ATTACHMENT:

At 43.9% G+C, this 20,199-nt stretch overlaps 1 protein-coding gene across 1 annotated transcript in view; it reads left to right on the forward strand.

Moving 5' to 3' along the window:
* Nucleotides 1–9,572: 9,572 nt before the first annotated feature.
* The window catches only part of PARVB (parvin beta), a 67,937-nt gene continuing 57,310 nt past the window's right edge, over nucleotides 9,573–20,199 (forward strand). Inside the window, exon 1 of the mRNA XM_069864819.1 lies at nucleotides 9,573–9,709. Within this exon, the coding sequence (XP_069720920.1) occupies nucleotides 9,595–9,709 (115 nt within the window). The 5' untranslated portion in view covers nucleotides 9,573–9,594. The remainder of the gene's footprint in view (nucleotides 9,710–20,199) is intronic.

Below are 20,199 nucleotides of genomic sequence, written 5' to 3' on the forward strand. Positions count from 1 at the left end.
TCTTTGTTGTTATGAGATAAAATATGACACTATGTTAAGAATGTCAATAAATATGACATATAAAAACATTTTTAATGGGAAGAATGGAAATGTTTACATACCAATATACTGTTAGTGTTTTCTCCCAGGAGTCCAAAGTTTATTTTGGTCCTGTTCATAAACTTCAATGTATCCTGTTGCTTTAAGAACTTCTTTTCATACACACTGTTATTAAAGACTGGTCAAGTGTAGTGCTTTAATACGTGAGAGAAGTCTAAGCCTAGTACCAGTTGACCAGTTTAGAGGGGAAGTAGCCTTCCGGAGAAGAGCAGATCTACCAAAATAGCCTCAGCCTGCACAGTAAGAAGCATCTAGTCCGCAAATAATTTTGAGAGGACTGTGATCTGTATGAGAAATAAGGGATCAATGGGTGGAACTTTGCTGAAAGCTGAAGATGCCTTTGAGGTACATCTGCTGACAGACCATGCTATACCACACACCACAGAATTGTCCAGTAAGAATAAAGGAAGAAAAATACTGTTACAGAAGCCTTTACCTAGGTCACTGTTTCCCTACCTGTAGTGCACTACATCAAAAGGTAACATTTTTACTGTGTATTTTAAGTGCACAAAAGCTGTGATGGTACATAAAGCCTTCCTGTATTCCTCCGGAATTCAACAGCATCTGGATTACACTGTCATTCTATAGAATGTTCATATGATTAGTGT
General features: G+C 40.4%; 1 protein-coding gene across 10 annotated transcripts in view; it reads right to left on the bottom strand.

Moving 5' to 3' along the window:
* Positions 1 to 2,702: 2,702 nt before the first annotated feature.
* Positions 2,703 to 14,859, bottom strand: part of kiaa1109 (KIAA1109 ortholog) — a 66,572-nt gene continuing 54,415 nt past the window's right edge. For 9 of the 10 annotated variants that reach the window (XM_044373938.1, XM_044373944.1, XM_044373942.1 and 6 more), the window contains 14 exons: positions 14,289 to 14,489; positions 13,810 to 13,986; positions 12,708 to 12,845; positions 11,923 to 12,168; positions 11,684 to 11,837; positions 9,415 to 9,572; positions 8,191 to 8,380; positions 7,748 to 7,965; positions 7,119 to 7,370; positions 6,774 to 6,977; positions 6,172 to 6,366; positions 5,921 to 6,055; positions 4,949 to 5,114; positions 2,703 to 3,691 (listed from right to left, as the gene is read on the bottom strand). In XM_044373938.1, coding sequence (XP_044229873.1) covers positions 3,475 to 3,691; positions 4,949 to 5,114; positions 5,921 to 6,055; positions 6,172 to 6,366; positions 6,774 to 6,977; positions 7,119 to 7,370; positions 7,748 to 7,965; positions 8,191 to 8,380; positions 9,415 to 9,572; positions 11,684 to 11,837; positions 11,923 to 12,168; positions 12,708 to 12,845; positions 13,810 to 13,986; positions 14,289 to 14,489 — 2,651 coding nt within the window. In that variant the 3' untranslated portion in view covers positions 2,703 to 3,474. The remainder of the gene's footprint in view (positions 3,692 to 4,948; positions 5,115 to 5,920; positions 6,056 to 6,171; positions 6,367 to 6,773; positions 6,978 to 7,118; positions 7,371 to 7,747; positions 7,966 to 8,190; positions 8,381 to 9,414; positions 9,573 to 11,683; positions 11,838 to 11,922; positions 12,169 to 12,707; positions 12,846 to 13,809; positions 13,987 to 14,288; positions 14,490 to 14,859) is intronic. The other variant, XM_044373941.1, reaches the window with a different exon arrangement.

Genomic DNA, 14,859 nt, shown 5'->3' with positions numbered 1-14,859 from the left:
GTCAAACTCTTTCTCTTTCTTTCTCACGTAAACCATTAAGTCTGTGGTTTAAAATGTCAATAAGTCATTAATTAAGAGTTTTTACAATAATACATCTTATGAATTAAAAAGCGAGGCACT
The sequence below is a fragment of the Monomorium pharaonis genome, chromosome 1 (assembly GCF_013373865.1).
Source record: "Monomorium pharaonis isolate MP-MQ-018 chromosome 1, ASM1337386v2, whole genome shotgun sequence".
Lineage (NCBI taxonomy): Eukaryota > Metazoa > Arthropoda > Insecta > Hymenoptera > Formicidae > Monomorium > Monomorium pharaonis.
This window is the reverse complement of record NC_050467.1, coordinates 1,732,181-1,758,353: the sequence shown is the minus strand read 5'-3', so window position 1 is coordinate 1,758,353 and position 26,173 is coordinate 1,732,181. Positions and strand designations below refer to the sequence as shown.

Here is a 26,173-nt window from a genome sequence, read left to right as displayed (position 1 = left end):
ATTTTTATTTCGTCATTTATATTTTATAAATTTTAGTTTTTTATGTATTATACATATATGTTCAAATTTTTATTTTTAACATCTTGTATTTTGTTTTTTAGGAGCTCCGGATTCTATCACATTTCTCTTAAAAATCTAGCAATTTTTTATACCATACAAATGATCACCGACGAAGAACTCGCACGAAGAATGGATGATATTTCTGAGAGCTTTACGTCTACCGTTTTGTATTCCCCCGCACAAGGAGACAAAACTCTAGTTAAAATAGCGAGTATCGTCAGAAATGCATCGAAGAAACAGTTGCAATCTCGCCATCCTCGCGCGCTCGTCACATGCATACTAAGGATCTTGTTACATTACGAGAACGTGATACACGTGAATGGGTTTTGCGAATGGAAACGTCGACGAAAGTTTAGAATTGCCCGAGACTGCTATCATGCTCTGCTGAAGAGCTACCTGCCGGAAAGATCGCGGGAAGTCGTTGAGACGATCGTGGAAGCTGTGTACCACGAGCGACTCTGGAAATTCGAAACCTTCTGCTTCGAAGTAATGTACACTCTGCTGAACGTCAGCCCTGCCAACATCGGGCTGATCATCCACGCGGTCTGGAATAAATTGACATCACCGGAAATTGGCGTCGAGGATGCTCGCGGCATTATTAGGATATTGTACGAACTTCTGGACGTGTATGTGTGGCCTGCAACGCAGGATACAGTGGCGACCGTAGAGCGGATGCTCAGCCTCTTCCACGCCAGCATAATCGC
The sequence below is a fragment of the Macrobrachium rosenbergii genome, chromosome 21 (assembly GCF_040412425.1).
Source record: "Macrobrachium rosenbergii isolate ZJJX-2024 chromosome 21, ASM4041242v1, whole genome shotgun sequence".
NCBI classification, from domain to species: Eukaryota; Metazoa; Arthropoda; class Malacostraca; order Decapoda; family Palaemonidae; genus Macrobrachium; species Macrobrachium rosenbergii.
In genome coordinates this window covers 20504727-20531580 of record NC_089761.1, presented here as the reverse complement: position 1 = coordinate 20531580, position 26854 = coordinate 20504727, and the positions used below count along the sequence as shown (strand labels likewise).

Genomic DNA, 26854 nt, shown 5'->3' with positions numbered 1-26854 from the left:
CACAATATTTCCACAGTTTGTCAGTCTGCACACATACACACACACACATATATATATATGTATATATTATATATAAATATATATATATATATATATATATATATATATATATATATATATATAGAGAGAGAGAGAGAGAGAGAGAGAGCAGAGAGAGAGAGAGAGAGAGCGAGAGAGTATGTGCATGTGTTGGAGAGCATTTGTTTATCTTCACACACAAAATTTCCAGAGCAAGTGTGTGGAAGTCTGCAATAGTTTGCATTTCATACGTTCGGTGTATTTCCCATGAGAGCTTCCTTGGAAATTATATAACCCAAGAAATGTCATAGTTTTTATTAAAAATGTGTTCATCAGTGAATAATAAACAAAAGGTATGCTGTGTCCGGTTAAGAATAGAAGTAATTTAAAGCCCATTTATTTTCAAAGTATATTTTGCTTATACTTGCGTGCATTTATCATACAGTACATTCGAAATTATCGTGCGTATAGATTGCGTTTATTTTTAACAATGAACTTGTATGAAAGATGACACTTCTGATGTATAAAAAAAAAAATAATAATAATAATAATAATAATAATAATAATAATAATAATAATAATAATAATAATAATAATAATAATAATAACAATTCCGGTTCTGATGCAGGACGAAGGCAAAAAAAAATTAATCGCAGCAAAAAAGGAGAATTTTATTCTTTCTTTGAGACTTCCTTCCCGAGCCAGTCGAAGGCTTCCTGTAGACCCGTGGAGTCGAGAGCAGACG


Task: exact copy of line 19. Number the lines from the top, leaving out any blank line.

The sequence below is a fragment of the Macrobrachium rosenbergii genome, chromosome 21 (assembly GCF_040412425.1).